Dr. Meredith Chapman is an associate professor of psychiatry at UT Southwestern Medical Center and the medical director of the Consult Liaison Service at Children’s Health – Dallas. She also works in the GENECIS Program for children with gender dysphoria.
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“Children that experience gender dysphoria are at a greater risk for depression, self-harm, homelessness and acts of violence toward them,” said Chapman. Chapman provides assessments and recommendations for care, family and community support. She became a nursing assistant, then earned a bachelor’s degree in sociology from Georgetown College and her master’s degree from the University of Louisville. She shares her educational path.
Why did you pursue your chosen degrees?
“I’ve always been passionate about standing up for others who might not be able to do so for themselves and making my mark the only way I know how, which is to relate to another person. Going to medical school wasn’t actually my idea; my father guided me in that direction by enrolling me in a certified nursing assistant course. Once I completed the program and started working in the health care profession, I had found my calling.”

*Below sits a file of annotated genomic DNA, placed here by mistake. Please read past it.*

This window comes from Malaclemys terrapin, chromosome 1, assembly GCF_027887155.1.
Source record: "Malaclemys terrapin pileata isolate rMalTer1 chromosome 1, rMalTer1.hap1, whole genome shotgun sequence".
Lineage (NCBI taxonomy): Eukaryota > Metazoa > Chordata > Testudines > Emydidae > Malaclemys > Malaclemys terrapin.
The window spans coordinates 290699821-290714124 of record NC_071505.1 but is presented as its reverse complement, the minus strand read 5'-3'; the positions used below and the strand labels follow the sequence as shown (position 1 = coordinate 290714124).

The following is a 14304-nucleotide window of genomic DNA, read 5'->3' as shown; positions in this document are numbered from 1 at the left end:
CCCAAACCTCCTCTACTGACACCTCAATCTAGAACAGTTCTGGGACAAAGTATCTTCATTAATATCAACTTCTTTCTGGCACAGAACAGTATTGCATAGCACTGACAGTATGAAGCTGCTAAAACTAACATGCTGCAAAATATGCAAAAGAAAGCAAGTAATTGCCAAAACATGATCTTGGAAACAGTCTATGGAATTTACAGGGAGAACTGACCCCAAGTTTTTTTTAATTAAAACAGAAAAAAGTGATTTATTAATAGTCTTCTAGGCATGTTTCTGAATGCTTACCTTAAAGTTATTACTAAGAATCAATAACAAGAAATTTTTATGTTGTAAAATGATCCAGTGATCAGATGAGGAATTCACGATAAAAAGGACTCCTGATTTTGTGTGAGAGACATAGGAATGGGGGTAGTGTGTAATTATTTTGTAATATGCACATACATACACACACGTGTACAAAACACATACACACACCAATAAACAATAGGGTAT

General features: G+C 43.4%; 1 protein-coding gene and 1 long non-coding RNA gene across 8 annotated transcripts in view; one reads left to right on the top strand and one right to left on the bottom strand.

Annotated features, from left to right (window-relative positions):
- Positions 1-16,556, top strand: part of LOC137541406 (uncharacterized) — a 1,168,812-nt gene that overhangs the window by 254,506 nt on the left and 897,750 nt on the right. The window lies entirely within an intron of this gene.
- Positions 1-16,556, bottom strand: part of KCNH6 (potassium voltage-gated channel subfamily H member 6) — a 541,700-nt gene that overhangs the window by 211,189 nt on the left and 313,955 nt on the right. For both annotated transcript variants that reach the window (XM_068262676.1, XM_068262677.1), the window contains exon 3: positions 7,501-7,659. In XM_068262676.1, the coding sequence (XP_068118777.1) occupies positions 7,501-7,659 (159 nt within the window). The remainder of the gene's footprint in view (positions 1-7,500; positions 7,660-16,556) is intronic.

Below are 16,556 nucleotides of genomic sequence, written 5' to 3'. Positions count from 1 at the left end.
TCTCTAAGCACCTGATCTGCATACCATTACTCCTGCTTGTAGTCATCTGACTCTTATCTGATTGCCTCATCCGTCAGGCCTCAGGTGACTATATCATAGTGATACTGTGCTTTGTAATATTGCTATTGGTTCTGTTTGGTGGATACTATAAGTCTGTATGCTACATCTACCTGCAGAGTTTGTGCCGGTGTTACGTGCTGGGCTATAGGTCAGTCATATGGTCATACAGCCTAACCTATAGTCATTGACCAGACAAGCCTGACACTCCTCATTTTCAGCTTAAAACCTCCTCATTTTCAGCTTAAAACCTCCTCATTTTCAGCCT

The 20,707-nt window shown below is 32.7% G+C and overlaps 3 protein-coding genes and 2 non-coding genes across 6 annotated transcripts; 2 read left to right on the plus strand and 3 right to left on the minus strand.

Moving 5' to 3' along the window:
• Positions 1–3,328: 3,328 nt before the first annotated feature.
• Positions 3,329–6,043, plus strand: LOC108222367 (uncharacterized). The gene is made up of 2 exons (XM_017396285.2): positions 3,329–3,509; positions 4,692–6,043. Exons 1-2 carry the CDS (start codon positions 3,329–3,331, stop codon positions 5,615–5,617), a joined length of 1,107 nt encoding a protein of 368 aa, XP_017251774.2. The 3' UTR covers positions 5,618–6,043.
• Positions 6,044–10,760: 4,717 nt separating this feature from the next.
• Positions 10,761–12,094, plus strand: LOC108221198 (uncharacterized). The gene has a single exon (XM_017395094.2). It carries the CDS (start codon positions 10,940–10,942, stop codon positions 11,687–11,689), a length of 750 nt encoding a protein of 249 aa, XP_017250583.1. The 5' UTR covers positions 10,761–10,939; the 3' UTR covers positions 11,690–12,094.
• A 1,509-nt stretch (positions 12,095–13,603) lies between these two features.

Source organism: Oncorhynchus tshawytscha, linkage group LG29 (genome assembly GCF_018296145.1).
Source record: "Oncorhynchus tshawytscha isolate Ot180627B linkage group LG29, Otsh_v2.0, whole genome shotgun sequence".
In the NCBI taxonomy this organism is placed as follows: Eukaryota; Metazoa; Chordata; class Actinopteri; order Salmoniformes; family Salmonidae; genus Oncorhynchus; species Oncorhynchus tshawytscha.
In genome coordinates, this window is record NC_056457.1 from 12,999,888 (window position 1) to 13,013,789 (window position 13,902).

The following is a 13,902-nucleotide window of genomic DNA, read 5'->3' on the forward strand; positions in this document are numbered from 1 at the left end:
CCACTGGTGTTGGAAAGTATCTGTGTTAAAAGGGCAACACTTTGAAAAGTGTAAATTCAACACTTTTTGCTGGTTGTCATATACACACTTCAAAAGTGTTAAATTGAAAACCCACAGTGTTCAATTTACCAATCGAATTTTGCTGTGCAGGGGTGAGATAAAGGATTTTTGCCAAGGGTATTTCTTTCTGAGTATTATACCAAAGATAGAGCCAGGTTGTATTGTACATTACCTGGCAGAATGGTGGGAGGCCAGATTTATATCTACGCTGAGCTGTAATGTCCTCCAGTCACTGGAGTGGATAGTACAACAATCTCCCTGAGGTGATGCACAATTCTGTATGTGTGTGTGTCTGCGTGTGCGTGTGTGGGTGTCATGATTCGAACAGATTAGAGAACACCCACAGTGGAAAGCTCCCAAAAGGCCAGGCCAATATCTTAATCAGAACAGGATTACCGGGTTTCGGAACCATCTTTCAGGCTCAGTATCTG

What would you tell others who are considering pursuing a higher degree?READ MORE: Plane Down Near Houston Executive Airport, No One Killed
“Becoming an MD or pursuing any other terminal degree requires unfaltering enthusiasm, sacrifice and focused dedication. You don’t think of it as “work” when you are energized by your profession and love what you do. Even on my hardest days I can’t imagine doing anything else with my life.”
What was the biggest challenge you faced while pursuing your degree?
“The biggest challenge was finding balance. Often you must choose between what you need to do verses what you want to do. Being able to take care of yourself physically and emotionally is the first step in caring for others.”
What was the biggest reward for earning your degrees?
“The biggest reward is being invited into someone’s life and having the opportunity to positively impact the trajectory of their future.”MORE NEWS: Supply Chain Issues: 'There Really Are Problems Everywhere,' Even For Small Companies
Robin D. Everson is a native Chicagoan who resides in Dallas, Texas. Her appreciation for art, food, wine, people and places has helped her become a well-respected journalist. A life-long lover of education, Robin seeks to learn and enlighten others about culture. You can find her work at Examiner.com